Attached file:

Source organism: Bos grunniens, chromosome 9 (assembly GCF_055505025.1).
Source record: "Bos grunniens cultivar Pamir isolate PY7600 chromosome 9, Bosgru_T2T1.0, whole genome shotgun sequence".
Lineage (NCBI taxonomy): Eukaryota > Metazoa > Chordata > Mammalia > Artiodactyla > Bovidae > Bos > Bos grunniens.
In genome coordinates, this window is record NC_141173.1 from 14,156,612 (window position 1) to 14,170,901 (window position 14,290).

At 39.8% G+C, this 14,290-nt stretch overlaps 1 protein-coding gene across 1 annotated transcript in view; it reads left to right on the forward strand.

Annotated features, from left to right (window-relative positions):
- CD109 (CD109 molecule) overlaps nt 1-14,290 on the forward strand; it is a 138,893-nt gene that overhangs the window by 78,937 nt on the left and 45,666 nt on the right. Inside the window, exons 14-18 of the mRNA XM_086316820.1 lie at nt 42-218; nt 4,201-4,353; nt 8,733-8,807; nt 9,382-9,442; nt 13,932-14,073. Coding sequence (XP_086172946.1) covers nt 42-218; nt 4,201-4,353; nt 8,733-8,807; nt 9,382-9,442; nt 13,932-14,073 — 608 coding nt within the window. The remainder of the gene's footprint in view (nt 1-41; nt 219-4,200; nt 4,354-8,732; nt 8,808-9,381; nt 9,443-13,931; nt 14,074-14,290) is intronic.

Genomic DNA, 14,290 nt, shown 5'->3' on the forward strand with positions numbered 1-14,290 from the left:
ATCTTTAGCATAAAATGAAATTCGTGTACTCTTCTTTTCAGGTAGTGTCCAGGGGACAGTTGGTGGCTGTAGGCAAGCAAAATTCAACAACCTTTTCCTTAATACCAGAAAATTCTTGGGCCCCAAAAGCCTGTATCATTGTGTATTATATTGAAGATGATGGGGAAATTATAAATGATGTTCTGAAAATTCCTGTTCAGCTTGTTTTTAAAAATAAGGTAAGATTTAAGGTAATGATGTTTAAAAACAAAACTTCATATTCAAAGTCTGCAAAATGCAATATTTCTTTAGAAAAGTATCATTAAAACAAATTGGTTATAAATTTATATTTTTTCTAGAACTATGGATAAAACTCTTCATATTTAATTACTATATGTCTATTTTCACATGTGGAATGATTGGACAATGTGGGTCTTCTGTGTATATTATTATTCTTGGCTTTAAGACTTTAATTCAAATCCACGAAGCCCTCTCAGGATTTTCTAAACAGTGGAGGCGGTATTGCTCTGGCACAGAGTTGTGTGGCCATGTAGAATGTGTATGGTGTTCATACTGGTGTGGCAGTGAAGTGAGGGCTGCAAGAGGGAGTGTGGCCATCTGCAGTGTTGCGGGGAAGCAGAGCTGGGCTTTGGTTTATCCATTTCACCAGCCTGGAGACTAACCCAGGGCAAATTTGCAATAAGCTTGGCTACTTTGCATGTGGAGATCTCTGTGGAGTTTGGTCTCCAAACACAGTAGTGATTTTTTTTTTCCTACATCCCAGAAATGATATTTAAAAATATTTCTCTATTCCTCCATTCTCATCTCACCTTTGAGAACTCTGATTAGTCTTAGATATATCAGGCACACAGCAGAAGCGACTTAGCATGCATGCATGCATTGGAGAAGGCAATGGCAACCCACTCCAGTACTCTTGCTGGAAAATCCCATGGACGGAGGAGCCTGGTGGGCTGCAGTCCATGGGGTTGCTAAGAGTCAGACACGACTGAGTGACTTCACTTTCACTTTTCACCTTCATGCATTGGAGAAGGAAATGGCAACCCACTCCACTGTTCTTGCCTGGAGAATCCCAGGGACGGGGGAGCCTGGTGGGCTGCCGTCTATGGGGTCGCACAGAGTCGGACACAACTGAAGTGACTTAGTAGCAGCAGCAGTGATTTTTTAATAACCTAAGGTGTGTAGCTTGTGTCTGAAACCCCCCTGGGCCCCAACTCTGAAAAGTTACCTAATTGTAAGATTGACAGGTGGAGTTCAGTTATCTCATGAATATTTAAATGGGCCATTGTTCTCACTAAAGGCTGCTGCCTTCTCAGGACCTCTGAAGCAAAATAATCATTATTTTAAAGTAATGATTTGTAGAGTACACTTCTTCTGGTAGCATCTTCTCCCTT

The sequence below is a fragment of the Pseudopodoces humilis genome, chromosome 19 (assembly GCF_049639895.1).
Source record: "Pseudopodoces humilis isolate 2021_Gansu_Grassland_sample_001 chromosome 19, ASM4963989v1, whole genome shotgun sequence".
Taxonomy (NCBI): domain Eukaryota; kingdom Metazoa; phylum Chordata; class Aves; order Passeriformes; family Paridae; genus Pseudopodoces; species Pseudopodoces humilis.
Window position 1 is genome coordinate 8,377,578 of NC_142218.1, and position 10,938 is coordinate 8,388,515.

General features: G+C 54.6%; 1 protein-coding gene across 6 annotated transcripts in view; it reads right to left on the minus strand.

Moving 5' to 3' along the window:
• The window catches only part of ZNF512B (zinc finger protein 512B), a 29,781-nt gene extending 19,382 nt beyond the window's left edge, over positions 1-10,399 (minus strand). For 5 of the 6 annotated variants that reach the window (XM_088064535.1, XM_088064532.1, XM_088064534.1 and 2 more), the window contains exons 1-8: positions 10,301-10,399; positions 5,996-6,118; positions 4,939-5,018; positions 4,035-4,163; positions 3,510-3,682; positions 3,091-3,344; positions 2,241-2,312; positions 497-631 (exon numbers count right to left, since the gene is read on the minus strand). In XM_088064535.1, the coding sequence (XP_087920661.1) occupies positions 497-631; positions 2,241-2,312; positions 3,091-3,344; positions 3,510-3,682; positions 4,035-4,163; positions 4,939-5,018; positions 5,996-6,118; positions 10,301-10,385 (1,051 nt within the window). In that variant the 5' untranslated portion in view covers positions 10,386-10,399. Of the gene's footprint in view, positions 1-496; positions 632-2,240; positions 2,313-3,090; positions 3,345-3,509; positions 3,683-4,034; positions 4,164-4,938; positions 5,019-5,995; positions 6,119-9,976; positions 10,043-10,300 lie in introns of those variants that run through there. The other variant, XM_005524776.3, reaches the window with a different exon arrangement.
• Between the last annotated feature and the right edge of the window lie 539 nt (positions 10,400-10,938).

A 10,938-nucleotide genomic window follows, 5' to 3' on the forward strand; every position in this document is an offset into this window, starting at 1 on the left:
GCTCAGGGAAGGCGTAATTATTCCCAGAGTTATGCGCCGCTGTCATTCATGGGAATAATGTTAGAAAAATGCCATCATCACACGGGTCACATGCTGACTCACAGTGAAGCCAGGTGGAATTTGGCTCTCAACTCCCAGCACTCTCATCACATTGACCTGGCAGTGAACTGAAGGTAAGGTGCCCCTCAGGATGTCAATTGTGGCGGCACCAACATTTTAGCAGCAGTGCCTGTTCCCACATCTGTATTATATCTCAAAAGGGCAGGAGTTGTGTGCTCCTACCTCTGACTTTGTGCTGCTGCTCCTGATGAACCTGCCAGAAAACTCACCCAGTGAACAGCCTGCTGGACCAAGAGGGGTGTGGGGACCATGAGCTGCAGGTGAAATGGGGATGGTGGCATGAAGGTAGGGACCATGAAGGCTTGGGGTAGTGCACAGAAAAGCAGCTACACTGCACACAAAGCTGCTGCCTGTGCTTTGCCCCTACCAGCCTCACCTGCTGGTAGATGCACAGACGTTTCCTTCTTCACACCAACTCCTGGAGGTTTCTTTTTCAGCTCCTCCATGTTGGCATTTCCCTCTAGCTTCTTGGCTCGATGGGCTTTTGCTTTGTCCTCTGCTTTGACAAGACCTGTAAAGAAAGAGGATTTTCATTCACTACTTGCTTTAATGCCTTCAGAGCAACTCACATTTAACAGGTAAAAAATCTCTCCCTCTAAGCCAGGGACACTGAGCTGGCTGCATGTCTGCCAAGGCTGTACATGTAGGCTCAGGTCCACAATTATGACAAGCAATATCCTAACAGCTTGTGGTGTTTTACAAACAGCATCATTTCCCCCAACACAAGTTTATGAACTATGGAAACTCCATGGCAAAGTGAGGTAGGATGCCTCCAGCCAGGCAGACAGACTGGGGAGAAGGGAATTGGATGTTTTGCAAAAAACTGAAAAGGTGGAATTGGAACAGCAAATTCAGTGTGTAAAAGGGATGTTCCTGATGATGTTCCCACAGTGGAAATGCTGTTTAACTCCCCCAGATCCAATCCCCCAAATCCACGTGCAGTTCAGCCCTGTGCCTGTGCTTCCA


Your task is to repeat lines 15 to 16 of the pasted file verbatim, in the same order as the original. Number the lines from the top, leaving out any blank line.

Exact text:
Moving 5' to 3' along the window:
• The window catches only part of ZNF512B (zinc finger protein 512B), a 29,781-nt gene extending 19,382 nt beyond the window's left edge, over positions 1-10,399 (minus strand). For 5 of the 6 annotated variants that reach the window (XM_088064535.1, XM_088064532.1, XM_088064534.1 and 2 more), the window contains exons 1-8: positions 10,301-10,399; positions 5,996-6,118; positions 4,939-5,018; positions 4,035-4,163; positions 3,510-3,682; positions 3,091-3,344; positions 2,241-2,312; positions 497-631 (exon numbers count right to left, since the gene is read on the minus strand). In XM_088064535.1, the coding sequence (XP_087920661.1) occupies positions 497-631; positions 2,241-2,312; positions 3,091-3,344; positions 3,510-3,682; positions 4,035-4,163; positions 4,939-5,018; positions 5,996-6,118; positions 10,301-10,385 (1,051 nt within the window). In that variant the 5' untranslated portion in view covers positions 10,386-10,399. Of the gene's footprint in view, positions 1-496; positions 632-2,240; positions 2,313-3,090; positions 3,345-3,509; positions 3,683-4,034; positions 4,164-4,938; positions 5,019-5,995; positions 6,119-9,976; positions 10,043-10,300 lie in introns of those variants that run through there. The other variant, XM_005524776.3, reaches the window with a different exon arrangement.